The configuration section for InfluxDB has a new option subscription-mode which should be set to server when running Kapacitor Enterprise as a cluster. This allows each server within the cluster to create its own subscriptions to InfluxDB so that each member receives all the data.

Hostname configuration

In order for Kapacitor Enterprise members to communicate with each other, they need to be able resolve each other’s address. The hostname setting for each Kapacitor Enterprise member is the DNS/IP of the member. All other Kapacitor Enterprise members need to be able to resolve and access that address.

If your network has members with different addresses for public and private networks, there are configuration settings for the advertise-address of each of the respecitve services.

Step 2: Start members.

The following commands setup a two members and joins them together. This process can be easily extended to more than two members.

Start a Kapacitor member, we will call this member serverA.

serverA$ kapacitord -config /path/to/serverA/kapacitor.conf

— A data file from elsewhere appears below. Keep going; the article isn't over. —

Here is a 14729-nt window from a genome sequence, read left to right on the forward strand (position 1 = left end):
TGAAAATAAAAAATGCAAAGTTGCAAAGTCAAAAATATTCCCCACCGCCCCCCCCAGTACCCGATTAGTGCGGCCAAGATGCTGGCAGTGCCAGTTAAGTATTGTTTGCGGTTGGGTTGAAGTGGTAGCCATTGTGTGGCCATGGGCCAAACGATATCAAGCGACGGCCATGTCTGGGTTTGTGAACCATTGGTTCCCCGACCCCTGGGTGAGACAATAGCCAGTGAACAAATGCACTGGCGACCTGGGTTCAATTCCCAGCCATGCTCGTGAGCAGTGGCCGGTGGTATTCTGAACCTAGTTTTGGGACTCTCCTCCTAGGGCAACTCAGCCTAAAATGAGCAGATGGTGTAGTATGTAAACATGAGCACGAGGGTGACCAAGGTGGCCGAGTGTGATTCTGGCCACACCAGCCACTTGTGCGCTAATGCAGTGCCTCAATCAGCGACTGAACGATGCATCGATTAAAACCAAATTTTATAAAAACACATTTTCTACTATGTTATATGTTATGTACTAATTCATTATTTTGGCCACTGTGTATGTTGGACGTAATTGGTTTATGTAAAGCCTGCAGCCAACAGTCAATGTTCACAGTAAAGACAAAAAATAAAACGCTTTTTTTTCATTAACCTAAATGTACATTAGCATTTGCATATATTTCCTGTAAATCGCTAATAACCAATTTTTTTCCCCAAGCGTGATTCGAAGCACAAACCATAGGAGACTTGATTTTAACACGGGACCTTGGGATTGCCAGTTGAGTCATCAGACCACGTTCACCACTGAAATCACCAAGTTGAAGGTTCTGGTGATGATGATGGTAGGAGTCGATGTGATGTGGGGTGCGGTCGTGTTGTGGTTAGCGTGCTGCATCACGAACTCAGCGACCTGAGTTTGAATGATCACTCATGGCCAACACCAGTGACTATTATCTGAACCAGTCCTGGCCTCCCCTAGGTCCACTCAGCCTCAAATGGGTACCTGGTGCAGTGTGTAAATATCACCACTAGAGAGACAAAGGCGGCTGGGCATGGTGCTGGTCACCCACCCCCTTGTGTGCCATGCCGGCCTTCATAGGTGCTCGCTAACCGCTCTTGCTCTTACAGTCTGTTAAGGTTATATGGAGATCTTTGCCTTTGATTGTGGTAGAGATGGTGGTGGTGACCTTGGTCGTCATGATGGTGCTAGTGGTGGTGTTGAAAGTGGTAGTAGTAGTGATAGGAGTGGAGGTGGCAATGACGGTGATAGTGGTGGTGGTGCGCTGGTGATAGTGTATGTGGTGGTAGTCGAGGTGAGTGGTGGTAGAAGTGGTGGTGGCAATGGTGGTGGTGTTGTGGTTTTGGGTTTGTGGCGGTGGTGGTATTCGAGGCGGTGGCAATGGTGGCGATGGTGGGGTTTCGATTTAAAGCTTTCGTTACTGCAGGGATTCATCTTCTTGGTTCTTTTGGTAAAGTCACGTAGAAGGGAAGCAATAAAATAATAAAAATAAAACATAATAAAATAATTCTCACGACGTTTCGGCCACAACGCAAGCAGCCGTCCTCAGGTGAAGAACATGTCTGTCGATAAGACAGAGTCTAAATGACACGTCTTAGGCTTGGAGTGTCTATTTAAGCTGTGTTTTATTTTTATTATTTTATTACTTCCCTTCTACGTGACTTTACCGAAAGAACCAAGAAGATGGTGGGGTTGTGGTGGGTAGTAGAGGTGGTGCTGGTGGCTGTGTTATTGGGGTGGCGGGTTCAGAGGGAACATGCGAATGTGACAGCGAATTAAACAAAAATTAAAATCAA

List the members of the cluster for that member. The list should only have one entry of itself.

serverA$ kapacitorctl member list
State: uninitialized
Cluster ID: 876ddfb4-1879-4f40-87e2-4080c04d3096
Local Member ID: f74f3547-efaf-4e6e-8b05-fb12b19f8287
Member ID                               Gossip Address RPC Address    API Address    Roles  Status
f74f3547-efaf-4e6e-8b05-fb12b19f8287    serverA:9090   serverA:9091   serverA:9092   worker alive

Notice that there are three addresses associated with the member. Each address exposes a service. Below is a table laying out the purpose for each service.

Service Public/Private Default Port Network Protocol Description
Gossip Private 9090 TCP and UDP Kapacitor uses a gossip protocol to maintain cluster membership and otherwise communicate.
RPC Private 9091 TCP Kapacitor uses the RPC service for peer to peer communication between members.
API Public 9092 TCP Kapacitor exposes an HTTP REST API, all external systems communicate with Kapacitor via this service.

Services marked private do not need to be exposed to any other systems, but only to other Kapacitor members. In other words, private means private to the cluster.

Starting the next member

Start another Kapacitor member, which we will call serverB.

serverB$ kapacitord -config /path/to/serverB/kapacitor.conf

Again, get the information for this new Kapacitor member.

serverB$ kapacitorctl member list
State: uninitialized
Cluster ID: 9acd33e6-ed88-4601-98df-6b73c1c78427